Photos by Peter Longno, courtesy of Texas Farm and Home magazine
In a season of magazine racks overflowing with pictures of golden-brown turkeys and headlines shouting “15 Delicious Stuffing Recipes,” a magazine cover featuring a stark silhouette of a longhorn statue juxtaposed with a tumultuous grey sky background is a bold and refreshing alternative to another helping of media mashed potatoes and gravy. Open the front cover of Texas Farm & Home and in small letters at the bottom it reads: Cover photo by Peter Longno.
Peter Longno may be a man of few words but his photographs speak volumes. They speak of a passionate but humble photographer that quietly captures beauty, and tells fascinating stories of the seemingly mundane land of West Texas.
“Photography is a passion, an art form, a way for me to express what I see from my very own eyes to a physical copy,” said Longno.
Longno is a recent graduate of Texas Tech University, and former photography student of instructor Kippra Hopper. She was contacted by one of the managing editors at Texas Farm & Home, in search of Texas Tech students to write and photograph an article on the National Ranching Heritage Center.
“I asked Ms. Hopper to find me an eager student to help with the project. Seeing as the ranching center was associated with the university, I thought it a natural fit to go with a promising student,” said managing editor Wayne Stewart.
Hopper had just the promising student in mind; she thought of Longno immediately.
“He was a really good student, really good photographer, teaching himself a lot about lighting, and I was just impressed with him because he’s so ambitious and a perfectionist in his work, Hopper said.
Beyond the cover, Longno was able to get 16 of his photographs published in a six-page spread in the November edition.
“When we saw the photos Peter had uploaded, the silhouette of the longhorn statue made a deep impression on us, and to us, it symbolized the ranching heritage of Texas. Peter gave us more than we could’ve hoped for,” Stewart said.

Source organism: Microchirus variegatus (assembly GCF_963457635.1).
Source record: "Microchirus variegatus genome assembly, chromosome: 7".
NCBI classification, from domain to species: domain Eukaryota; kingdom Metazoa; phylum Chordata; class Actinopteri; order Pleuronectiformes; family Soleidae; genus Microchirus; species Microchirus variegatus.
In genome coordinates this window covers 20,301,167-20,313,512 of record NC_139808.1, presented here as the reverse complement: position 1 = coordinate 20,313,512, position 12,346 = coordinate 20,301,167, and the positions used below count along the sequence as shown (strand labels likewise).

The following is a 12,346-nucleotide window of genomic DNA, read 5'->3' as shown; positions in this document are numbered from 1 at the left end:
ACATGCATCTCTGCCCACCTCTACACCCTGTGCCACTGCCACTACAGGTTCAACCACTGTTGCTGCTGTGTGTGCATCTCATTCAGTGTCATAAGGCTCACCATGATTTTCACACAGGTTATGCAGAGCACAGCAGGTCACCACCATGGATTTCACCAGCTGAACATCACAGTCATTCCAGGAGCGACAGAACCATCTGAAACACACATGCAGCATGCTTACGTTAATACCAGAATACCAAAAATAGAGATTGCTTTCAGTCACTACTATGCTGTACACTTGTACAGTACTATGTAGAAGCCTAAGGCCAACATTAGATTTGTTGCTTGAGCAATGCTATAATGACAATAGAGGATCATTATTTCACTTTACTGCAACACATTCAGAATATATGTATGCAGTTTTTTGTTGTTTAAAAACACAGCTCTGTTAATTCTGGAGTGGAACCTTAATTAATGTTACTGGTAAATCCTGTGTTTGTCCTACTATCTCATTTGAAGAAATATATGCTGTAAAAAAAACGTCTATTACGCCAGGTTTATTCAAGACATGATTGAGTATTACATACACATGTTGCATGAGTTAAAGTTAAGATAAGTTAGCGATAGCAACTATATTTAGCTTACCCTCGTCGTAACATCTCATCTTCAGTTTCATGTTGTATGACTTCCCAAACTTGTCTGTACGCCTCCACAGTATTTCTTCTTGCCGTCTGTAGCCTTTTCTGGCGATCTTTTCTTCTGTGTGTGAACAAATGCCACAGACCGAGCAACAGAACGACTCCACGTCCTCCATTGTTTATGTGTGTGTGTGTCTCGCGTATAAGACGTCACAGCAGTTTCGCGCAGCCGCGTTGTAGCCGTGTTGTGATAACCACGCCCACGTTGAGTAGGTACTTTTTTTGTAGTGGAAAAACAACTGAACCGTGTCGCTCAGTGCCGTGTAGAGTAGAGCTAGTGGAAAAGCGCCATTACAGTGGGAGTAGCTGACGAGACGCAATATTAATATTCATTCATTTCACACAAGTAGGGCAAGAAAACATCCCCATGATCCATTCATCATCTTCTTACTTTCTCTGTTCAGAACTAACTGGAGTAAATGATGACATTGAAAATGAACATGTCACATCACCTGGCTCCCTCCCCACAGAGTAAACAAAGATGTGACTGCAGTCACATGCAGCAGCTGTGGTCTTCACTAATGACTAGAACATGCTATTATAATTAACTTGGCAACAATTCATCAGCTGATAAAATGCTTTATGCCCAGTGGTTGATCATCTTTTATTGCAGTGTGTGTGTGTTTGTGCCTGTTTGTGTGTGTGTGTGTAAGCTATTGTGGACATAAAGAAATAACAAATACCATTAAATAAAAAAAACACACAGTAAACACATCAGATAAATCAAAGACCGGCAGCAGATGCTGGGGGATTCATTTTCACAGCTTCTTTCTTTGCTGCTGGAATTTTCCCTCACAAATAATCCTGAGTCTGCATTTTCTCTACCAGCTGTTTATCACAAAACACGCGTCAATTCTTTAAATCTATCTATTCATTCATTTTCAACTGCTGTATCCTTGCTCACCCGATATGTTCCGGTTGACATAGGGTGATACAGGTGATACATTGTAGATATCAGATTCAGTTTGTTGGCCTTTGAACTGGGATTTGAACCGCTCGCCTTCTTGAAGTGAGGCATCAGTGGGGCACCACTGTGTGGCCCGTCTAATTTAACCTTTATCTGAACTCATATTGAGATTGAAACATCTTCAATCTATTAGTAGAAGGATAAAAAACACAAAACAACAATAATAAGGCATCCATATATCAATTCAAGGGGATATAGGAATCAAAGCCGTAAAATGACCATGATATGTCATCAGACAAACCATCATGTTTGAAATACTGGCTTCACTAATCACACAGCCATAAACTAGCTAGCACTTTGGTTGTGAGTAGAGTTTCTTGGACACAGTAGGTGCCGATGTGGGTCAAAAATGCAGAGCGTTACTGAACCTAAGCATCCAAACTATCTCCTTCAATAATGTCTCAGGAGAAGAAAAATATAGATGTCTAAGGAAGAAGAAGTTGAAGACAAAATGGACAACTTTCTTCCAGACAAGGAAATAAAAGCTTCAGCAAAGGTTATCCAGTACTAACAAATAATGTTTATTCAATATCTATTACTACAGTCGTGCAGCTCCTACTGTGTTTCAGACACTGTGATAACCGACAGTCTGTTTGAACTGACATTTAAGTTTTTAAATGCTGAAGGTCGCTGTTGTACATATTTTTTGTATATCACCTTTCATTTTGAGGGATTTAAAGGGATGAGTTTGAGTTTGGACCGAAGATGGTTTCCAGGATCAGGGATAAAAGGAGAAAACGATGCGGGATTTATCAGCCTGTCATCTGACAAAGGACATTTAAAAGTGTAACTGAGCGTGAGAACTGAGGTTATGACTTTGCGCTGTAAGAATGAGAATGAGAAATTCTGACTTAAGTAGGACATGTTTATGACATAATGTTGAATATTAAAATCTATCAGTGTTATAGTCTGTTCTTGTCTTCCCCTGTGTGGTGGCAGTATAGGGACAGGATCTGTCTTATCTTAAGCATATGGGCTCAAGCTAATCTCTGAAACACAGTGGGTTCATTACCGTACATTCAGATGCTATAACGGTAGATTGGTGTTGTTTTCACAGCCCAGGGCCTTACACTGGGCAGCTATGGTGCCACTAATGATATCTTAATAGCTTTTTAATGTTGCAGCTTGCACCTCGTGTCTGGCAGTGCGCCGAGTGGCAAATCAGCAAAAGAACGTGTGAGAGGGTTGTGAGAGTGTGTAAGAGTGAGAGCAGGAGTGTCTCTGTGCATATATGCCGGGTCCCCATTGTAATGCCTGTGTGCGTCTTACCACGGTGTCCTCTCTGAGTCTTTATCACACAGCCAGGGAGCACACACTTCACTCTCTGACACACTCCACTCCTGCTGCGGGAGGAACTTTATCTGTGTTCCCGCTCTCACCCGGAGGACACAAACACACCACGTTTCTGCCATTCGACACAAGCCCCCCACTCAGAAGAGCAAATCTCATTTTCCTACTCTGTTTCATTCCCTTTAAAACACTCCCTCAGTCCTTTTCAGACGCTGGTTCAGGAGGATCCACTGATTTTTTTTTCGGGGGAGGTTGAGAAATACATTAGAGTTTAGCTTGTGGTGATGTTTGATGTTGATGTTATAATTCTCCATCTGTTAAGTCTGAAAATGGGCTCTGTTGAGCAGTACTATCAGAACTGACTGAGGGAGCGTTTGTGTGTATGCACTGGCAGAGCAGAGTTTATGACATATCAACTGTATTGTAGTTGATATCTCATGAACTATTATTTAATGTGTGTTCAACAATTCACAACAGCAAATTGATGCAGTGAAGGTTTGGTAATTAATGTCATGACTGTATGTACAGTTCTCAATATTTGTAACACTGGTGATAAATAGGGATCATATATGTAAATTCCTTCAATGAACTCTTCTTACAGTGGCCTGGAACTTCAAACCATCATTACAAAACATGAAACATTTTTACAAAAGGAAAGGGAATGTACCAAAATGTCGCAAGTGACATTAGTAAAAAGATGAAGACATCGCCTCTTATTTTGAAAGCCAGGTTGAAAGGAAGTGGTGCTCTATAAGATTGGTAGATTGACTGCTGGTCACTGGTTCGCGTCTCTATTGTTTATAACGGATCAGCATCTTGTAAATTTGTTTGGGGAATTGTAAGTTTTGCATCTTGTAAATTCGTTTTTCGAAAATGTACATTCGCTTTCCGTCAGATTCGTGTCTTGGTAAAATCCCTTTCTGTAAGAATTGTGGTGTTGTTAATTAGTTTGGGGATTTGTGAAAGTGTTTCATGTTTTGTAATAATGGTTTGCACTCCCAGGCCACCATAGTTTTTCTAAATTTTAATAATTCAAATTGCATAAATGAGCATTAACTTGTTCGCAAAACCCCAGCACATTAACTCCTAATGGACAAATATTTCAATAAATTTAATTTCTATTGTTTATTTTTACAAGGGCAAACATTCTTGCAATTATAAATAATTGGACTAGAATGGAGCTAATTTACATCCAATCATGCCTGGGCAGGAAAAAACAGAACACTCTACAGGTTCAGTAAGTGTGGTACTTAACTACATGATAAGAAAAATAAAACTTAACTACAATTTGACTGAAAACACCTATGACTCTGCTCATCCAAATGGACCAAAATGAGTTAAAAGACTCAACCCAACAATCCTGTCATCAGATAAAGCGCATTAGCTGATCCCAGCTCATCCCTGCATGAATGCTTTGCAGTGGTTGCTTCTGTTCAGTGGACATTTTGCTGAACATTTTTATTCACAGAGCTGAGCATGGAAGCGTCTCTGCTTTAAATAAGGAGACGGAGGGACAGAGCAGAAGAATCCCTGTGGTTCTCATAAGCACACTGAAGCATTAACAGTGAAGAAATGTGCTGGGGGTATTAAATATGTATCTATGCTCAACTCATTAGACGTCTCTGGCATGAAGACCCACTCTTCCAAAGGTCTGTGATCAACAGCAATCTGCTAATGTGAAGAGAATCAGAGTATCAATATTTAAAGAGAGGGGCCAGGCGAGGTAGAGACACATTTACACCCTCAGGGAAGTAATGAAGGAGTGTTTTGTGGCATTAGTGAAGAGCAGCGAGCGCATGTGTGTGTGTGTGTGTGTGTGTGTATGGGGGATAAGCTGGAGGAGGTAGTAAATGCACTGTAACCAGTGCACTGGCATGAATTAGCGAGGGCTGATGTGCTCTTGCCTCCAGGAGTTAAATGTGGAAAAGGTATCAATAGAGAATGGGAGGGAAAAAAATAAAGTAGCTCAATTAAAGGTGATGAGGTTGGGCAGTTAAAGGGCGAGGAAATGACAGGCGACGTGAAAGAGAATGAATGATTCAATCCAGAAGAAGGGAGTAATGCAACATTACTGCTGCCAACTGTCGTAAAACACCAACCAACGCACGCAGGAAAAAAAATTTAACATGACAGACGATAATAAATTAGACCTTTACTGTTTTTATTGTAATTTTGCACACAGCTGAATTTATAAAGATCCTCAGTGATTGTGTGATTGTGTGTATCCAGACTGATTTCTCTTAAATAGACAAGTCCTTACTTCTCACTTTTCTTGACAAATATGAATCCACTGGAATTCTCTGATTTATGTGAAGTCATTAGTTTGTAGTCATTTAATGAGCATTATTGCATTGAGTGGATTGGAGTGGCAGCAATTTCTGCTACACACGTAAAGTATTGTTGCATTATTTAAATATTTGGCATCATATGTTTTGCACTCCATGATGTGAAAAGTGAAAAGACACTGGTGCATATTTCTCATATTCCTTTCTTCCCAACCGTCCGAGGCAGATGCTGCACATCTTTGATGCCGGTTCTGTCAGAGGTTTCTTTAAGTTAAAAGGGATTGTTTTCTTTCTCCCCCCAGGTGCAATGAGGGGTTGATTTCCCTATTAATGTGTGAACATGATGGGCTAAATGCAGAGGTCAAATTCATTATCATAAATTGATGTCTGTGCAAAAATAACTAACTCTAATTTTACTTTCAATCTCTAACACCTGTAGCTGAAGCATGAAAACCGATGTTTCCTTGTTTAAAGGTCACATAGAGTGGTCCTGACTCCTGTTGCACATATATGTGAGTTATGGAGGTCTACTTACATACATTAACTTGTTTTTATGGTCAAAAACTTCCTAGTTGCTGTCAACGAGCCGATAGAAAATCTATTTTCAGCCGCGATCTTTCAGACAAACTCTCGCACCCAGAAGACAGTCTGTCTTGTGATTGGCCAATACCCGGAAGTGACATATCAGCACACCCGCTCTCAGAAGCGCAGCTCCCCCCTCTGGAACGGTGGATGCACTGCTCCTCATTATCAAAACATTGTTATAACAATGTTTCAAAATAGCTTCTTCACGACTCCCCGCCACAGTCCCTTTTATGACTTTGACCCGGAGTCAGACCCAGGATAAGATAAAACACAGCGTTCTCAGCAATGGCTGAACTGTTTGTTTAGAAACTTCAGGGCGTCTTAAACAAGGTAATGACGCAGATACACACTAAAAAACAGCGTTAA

With his first published works, Longno beat Thanksgiving for the cover story.
“I was surprised to get the cover story, but also really excited,” said Longno.
Longno’s passion for photography comes to life when he talks about his favorite photograph of the 16. It is a photograph of a simple one-room cabin that sits at the bottom of a hill, warm light basking in its perfectly weathered walls. It is surrounded by a neatly manicured garden that seems almost out-of-place next to the old cabin, but the picture captures the ambiance and spirit of a carefree simplicity, perfectly.
Longno hardly acknowledged his accomplishment, but when speaking of this photograph Longno spotted the cabin through the trees while roaming the grounds one morning and shot the picture with a long lens through the trees. Maybe that is part of the magic of the photo; he was able to capture the cabin just as it was waking up, unaware that the morning light was making it so beautiful.
Hopper, who also has taught a class in magazine writing, became Longno’s accidental collaborator when the student who was going to write the article dropped out at the last-minute. In a demonstration of her dedication to her students, Hopper came to the rescue and wrote the magazine article herself.
“I wanted Peter to have this opportunity to get published, so I wrote a narrative article so I could make sure that his photographs would get published,” Hopper said.
Along with a passion for her student’s success, Hopper has a deep love for finding the beauty of West Texas and articulating it through photography. She is teaching a West Texas Photography class this spring as a PHOT 4300-001 special topics class.
“West Texas is my forte; that’s my main body of work for my lifetime. I think it’s going to be fun,” Hopper said.
And who knows how many covers for Texas Farm & Home might come out of that class?